Replacing conduit and panel in studio

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Old 07-29-19, 07:29 AM
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Replacing conduit and panel in studio

My brother has a place with an outbuilding that probably formerly was a guest or workers house, now he uses as a place to do artwork or read and write (as a hobby). Iíll call it a studio. The main house and studio were built sometime in the Ď40s. Due to tree roots, he has had to dig up the entire iron sewer line which goes from the studio to the main house. In the process, he found the conduit completely rusted out, and needs to be replaced. The subpanel in the studio also needs to be replaced because it has been problematic for a while, and is a mess.

I plan to help him with the electrical, and have a few questions I could not clarify reading previous posts here. The ~100 foot conduit contains three 8 gauge wires feeding the subpanel (no ground), and two more 12 gauge wires feeding outdoor flood lights, which are controlled by a switch at the main house. In the studio, there is a tiny kitchenette with a sink and a small electric 4 burner stove with oven, and a mini fridge. There is also a bath room with a small (25 gal?) electric water heater. There is no heating in the studio except for the occasional use of a portable 1000W heater.

The breaker on the main house feeding the subpanel is 60 amps. Does the breaker and wire size seem adequate? We could upsize if recommended. Also, we would add a fourth wire for a ground in the new PVC conduit.

The extra two wires in the prior conduit for the outside lighting seem contrary to code. Should those be placed in a separate conduit if still switched at the main house?

Thanks in advance for any information you can provide.
 
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07-29-19, 08:31 AM
ibpooks
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The existing installation is over-fused; #8 copper should not exceed 50A. With kitchen facilities in the outbuilding, I think this feeder is too small.

My recommendation would be to increase the service size, and there are two things to consider. First is a "demand load calculation", which you can find walkthroughs online to do it. This gives you the minimum service size for the building by the electrical code. Second, if this is an inspected job you need to ask the inspector if this guesthouse is considered a "dwelling unit". If so minimum service size is automatically 100A. If the city does not consider it a dwelling unit, then you can use calculated load to size the feeder.

Switched outdoor lighting wires are allowed in the same conduit as the building feeder, but the lighting circuit should be powered from the outbuilding panel, not the main building panel.
 
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Old 07-29-19, 08:31 AM
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The existing installation is over-fused; #8 copper should not exceed 50A. With kitchen facilities in the outbuilding, I think this feeder is too small.

My recommendation would be to increase the service size, and there are two things to consider. First is a "demand load calculation", which you can find walkthroughs online to do it. This gives you the minimum service size for the building by the electrical code. Second, if this is an inspected job you need to ask the inspector if this guesthouse is considered a "dwelling unit". If so minimum service size is automatically 100A. If the city does not consider it a dwelling unit, then you can use calculated load to size the feeder.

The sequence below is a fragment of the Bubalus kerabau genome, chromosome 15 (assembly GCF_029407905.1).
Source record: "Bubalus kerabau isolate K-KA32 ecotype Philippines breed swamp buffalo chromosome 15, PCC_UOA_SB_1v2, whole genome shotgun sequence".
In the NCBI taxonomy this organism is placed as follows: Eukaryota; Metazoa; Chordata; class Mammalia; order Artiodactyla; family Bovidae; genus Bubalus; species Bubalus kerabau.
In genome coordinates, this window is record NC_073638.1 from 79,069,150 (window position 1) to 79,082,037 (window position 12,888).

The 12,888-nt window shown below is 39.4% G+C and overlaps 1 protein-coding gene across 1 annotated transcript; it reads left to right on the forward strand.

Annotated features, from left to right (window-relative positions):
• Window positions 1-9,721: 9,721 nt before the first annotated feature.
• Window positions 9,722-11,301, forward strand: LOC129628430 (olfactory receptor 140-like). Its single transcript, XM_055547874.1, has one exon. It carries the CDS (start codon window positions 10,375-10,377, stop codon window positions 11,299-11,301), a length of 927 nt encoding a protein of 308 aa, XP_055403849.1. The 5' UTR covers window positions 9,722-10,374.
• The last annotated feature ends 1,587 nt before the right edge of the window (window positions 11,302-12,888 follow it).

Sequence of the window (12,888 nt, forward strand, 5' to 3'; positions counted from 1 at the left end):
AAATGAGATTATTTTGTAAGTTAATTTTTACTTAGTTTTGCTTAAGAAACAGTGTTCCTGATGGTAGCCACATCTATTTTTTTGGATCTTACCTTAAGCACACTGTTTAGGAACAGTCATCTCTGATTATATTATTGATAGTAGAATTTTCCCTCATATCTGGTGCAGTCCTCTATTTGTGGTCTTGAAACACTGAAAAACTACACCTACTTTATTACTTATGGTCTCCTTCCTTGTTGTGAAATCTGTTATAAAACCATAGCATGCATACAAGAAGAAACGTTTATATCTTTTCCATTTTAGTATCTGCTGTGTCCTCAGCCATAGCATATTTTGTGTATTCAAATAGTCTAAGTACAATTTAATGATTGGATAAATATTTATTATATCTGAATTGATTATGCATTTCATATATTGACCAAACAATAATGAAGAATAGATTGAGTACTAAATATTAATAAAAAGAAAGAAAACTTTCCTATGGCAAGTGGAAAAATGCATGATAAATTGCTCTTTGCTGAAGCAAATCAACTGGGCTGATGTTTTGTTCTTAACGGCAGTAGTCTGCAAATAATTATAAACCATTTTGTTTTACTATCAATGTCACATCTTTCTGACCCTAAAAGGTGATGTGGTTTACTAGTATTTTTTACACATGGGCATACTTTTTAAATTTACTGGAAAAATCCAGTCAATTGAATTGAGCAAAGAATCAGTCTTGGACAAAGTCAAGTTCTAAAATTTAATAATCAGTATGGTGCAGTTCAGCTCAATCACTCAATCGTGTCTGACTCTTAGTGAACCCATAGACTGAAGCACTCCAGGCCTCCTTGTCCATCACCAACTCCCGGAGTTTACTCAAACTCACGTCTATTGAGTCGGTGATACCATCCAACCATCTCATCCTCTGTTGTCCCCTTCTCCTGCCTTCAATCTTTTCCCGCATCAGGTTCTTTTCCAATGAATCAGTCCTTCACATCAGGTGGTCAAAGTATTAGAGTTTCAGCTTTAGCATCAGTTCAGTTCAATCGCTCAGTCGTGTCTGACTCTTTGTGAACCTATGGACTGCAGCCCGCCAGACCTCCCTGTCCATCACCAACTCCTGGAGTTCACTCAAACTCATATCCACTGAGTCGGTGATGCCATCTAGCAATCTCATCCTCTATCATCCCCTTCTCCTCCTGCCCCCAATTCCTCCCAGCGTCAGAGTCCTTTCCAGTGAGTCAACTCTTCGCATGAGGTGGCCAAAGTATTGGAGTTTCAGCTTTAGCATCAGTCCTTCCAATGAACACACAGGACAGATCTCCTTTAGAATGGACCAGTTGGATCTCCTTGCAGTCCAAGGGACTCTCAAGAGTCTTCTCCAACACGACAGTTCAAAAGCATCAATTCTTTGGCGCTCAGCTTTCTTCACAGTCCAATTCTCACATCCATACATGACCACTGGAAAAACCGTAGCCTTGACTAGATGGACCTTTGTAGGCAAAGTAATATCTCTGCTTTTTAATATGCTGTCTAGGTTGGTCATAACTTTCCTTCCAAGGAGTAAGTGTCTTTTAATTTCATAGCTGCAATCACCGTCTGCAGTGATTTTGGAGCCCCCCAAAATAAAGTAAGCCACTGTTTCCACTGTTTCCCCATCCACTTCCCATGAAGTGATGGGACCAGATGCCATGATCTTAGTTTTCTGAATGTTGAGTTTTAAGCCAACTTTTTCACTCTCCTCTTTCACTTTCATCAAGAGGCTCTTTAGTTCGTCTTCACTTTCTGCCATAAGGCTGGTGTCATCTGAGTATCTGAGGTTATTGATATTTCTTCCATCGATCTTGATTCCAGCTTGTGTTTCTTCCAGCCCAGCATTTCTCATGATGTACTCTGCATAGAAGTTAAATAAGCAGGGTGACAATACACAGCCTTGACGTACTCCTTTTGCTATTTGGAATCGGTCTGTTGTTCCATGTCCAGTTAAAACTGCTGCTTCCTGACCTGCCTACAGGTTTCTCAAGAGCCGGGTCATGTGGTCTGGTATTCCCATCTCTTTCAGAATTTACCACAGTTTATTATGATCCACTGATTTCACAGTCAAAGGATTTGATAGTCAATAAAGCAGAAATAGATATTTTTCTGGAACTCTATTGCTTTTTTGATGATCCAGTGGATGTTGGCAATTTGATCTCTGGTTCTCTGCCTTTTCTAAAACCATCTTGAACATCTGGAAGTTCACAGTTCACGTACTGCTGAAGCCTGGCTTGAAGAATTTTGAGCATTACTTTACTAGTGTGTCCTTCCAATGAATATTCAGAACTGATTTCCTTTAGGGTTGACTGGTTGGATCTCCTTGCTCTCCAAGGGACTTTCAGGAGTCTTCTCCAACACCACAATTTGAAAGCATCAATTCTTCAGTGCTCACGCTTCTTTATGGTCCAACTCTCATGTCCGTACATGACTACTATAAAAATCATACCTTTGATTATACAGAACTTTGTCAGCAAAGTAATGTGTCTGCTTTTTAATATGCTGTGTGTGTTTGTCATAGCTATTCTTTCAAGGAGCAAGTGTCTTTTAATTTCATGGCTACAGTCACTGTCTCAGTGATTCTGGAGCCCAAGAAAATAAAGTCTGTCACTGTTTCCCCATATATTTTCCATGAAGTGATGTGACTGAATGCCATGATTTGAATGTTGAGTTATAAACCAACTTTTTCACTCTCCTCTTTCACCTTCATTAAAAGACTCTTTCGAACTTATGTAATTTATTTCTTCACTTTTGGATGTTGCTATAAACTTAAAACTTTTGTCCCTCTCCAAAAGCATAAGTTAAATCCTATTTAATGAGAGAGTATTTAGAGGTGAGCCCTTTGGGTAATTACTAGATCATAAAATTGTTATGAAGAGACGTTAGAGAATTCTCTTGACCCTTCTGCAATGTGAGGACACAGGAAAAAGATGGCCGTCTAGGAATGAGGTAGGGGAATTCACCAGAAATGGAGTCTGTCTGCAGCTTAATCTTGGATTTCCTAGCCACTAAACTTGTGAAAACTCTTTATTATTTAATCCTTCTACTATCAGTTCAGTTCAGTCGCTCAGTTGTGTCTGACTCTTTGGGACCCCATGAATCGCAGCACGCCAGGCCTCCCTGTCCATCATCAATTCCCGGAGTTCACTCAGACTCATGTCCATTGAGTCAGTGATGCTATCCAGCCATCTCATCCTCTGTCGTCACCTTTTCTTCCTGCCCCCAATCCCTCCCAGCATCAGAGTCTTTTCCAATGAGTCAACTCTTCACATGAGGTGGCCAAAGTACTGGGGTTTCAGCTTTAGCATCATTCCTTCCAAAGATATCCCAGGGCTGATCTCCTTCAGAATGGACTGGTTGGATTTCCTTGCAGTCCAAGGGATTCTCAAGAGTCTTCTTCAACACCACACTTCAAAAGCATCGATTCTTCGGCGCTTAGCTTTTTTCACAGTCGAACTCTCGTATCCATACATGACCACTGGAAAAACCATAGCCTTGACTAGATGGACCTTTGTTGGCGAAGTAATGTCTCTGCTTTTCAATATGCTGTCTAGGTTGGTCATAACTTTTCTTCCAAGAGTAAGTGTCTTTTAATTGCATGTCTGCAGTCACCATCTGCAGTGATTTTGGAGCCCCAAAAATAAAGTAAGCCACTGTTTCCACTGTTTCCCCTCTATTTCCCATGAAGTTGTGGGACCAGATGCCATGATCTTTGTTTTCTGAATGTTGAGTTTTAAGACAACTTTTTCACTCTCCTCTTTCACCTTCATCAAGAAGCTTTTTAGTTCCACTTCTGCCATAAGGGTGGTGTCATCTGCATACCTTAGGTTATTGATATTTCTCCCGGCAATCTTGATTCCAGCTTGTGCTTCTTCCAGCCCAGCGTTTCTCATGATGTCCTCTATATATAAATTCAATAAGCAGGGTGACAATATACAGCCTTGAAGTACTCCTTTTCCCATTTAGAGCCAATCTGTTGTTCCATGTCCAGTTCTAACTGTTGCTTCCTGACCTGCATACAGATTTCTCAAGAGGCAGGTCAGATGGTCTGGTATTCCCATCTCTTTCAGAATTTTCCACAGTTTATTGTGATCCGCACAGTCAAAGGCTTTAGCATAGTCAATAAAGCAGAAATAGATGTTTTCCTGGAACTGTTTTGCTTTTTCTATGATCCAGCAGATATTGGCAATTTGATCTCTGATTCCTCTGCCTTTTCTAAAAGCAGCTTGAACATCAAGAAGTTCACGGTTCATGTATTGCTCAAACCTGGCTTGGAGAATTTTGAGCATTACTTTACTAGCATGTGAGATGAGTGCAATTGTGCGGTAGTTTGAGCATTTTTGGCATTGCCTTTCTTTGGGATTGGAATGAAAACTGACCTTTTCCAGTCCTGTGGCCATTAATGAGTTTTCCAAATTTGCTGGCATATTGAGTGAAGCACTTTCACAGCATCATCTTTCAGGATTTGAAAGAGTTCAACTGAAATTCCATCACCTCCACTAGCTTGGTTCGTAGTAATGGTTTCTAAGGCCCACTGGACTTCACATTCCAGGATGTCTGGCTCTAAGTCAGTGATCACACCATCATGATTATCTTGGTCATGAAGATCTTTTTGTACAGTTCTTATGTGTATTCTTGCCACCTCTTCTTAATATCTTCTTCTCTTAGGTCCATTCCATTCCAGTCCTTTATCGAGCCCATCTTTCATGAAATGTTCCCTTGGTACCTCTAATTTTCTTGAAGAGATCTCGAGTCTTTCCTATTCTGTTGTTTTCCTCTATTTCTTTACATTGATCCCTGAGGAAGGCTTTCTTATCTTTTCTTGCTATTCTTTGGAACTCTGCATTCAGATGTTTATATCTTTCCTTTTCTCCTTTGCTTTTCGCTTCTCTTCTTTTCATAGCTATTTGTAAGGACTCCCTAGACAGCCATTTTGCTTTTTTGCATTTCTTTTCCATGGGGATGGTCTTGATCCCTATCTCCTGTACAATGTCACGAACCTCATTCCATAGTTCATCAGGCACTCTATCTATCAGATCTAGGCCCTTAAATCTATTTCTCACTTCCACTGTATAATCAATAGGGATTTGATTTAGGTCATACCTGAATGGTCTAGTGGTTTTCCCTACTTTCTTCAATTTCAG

Switched outdoor lighting wires are allowed in the same conduit as the building feeder, but the lighting circuit should be powered from the outbuilding panel, not the main building panel.
 
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Old 07-29-19, 12:09 PM
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Thank you Ben for you quick and thorough response and recommendations. I will look for and do the demand load calculation and see what he wants to do from there. A permit has been received for the sewer work, but the electrical was an unpleasant recent surprise. I'm afraid he opened Pandora's box when he started the excavation. This begs another question: Is it likely that an electrical inspector will require any other upgrades to the electrical system if the conduit and panel is changed and upgraded? If so, I will beg off this and tell my brother it is beyond my level of competence (meaning he will have to hire an electrician). Thanks again.
 
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Old 07-29-19, 12:28 PM
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He will require four wires which you know. He will require a ground rod at the studio
 
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Old 07-29-19, 12:38 PM
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Permits and inspections are always regulated at the local level, so we can't say exactly what your city/county will require. In most jurisdictions a homeowner can pull an electrical permit with the scope of work listed. The inspector generally will only look at the work listed in the permit. Some cities may impose additional requirements, but they should be upfront with those when you file the permit.
 
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Old 07-29-19, 06:48 PM
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We will be doing some homework, then have to make a decision about the path forward. One way or another, your recommendations will be incorporated. Thanks again to both of you for your responses, and thanks for your time. What a great forum.

Jim
 
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